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5 Quotes Reacting to Loving v. Virginia Supreme Court Decision

By    |   Friday, 24 Jul 2015 07:30 PM

When the U.S. Supreme Court struck down bans on interracial marriage in 1967, reaction to the 9-0 ruling in Loving v. Virginia was not as emotional or explosive as the public response to other civil rights milestones such as school desegregation, historians and legal scholars said.

Here is a sampling of reactions to the high court's decision in Loving v. Virginia.

1. Civil rights leader Dr. Martin Luther King Jr. called the Loving decision "a real attack on racism" in an interview with Jet magazine, but also downplayed its impact by observing, "In states where you have had that right all along there hasn't been a large number of intermarriages." The quote was cited by University of Pennsylvania law, sociology and civil rights professor Dorothy E. Roberts in a 2015 study of Loving v. Virginia.

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2. "Unlike their counterparts in Brown v. Board of Education, opponents of Loving were unable to mount anything like a 'massive resistance,' " Harvard Law professor Randall Kennedy wrote in "Interracial Intimacies: Sex, Marriage, Identity and Adoption" (2003).

Kennedy added, "White anti-miscegenationists did not riot, or promulgate congressional manifestos condemning the Supreme Court, or close down marriage bureaus to prevent the desegregation of matrimony."

3. The Virginian-Pilot of Norfolk, Va., considered a white establishment newspaper at the time, bade an unsentimental farewell to the laws overturned by Loving with an editorial declaring "that the topic of interracial marriage had now 'been removed, as it had to be, from the field of jurisprudence,'" Virginia Tech history professor Peter Wallenstein wrote in "Tell the Court I Love My Wife" (2002).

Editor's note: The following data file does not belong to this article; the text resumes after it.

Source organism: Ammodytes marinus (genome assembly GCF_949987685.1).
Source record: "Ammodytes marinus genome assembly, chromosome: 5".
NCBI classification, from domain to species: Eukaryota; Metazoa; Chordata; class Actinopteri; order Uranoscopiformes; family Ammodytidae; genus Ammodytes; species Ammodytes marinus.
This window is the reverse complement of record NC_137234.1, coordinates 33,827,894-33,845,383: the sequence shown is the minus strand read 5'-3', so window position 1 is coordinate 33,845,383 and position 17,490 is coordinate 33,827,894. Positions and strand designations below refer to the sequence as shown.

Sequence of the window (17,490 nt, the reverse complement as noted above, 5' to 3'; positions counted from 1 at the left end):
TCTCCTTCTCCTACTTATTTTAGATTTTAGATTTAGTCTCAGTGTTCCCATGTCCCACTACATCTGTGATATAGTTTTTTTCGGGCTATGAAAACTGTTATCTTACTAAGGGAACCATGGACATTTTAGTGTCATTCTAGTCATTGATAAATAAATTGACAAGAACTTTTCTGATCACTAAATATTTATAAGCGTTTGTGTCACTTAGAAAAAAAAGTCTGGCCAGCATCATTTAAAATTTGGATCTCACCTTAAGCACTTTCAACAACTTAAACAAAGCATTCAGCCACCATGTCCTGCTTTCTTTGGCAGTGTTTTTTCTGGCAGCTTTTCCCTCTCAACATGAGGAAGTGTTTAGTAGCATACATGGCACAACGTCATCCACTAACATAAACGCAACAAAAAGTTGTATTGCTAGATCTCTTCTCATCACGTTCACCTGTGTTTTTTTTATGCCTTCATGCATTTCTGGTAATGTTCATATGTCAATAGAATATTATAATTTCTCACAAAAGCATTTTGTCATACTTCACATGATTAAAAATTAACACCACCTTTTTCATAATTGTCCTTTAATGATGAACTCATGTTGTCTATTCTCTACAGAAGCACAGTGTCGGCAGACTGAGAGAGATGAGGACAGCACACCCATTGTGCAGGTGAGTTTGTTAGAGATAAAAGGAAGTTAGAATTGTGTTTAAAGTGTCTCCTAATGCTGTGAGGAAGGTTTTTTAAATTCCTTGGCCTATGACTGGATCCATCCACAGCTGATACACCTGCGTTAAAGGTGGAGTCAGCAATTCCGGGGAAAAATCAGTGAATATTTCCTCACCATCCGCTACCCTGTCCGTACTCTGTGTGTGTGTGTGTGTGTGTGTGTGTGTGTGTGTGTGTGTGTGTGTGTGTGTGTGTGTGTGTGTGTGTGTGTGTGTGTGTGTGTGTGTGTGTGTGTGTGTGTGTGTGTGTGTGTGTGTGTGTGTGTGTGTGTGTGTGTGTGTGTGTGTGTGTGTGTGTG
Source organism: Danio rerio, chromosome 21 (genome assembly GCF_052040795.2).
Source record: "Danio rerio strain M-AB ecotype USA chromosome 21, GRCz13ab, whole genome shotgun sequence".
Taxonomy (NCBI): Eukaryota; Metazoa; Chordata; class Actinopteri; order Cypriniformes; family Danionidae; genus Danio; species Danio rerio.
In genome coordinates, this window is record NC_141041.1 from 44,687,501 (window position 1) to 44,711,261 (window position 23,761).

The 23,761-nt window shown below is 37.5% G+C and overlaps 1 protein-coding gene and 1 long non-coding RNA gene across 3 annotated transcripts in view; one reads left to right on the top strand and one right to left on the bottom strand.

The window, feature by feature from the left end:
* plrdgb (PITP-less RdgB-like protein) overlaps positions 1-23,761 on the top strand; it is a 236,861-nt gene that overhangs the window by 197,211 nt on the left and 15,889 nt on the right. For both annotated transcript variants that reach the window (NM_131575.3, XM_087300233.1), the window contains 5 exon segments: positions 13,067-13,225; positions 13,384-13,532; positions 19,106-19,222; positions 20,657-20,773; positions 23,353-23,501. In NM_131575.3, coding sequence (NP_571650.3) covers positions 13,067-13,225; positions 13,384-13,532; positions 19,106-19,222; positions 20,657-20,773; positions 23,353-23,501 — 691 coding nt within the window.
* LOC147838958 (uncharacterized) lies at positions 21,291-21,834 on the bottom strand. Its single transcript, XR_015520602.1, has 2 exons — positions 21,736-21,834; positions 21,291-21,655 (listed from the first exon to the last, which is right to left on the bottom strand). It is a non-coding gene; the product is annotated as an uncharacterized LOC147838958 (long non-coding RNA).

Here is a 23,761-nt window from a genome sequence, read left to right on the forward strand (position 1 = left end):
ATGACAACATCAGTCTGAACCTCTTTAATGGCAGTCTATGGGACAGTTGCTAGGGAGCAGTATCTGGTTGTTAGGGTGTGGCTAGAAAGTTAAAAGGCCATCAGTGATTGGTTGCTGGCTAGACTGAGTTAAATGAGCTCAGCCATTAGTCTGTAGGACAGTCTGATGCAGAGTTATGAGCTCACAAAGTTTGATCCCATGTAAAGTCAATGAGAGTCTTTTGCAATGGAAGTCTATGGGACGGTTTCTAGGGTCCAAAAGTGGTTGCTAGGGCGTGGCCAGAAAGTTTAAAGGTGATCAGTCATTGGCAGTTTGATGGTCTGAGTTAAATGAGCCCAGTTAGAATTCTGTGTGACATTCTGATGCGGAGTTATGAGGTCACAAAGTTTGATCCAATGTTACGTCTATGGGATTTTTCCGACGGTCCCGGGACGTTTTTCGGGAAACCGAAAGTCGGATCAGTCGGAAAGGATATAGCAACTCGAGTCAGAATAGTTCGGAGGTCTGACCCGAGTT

4. Wallenstein's book also cited Norfolk's leading black newspaper of the time, the Journal and Guide, which hailed the plaintiffs, Richard and Mildred Loving: "Had they been less persevering, the legal battle to end Virginia's oppression on the marital front might have been forfeited long ago."

5. Forty years after the court's decision, Mildred Loving released a statement, according to The Guardian, saying, "I am still not a political person, but I am proud that Richard's and my name is on a court case that can help reinforce the love, the commitment, the fairness, and the family that so many people, black or white, young or old, gay or straight seek in life. I support the freedom to marry for all. That's what Loving, and loving, are all about."

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When the U.S. Supreme Court struck down bans on interracial marriage in 1967, reaction to the 9-0 ruling in Loving v. Virginia was not as emotional or explosive as the public response to other civil rights milestones such as school desegregation, historians said.
Loving, Virginia, quotes
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2015-30-24
Friday, 24 Jul 2015 07:30 PM
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